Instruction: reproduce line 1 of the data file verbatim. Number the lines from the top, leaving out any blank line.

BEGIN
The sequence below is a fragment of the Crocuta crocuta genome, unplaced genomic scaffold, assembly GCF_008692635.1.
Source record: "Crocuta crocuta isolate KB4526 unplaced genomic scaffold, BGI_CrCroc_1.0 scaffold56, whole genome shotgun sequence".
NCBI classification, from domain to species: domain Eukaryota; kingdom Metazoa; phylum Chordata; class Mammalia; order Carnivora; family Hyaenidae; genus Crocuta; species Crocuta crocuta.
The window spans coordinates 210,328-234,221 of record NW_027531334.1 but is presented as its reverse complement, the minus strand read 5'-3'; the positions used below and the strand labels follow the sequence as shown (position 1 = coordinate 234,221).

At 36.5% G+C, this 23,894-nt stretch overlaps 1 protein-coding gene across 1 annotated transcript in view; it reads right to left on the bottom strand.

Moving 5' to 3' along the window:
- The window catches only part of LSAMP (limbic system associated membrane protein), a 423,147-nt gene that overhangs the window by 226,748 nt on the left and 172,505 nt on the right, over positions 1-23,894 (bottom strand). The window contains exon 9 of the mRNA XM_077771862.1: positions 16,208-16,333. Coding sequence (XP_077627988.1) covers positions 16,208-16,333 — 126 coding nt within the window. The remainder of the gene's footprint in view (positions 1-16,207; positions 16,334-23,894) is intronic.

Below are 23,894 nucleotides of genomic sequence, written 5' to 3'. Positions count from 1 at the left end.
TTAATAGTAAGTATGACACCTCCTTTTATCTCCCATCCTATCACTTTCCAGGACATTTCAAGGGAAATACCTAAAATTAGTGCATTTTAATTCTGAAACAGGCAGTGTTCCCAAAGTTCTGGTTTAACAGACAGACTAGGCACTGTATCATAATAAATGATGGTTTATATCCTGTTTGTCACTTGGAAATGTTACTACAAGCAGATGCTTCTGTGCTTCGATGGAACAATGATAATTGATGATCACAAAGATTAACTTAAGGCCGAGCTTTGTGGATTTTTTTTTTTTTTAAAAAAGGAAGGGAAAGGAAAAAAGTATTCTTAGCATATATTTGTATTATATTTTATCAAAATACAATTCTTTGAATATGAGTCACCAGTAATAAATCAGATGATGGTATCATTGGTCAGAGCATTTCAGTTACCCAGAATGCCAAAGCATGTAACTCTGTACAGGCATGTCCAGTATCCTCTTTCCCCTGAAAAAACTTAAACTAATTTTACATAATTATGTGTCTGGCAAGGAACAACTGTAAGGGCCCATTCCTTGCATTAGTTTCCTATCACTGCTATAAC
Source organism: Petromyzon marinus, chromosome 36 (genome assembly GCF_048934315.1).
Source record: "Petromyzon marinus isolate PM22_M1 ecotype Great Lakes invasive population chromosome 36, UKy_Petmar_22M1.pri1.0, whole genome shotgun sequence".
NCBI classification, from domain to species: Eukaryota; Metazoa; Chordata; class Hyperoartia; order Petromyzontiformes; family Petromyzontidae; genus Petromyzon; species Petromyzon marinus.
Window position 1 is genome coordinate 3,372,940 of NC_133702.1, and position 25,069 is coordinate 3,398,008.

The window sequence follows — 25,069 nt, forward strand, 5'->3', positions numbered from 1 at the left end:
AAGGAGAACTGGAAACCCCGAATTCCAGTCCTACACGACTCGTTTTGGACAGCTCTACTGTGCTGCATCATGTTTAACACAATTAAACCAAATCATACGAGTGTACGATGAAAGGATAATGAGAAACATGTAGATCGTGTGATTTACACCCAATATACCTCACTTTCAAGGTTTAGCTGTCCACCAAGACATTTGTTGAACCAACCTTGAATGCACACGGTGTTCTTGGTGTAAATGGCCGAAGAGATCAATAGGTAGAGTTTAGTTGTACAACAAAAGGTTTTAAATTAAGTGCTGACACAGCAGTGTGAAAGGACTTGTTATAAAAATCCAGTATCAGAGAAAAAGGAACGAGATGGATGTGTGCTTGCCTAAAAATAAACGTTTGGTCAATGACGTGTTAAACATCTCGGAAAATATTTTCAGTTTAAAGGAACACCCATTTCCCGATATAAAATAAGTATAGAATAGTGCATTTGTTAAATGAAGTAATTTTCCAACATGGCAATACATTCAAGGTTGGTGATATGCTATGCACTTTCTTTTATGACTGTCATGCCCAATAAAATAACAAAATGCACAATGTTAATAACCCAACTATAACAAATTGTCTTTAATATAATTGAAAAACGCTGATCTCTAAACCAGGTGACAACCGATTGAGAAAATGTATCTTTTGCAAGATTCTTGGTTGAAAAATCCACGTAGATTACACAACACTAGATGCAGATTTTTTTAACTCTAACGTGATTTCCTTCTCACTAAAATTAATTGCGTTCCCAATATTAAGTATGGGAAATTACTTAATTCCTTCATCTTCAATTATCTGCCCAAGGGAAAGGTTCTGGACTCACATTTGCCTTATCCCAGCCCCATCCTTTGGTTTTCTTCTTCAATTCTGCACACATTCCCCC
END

The sequence below is a fragment of the Crocuta crocuta genome, unplaced genomic scaffold, assembly GCF_008692635.1.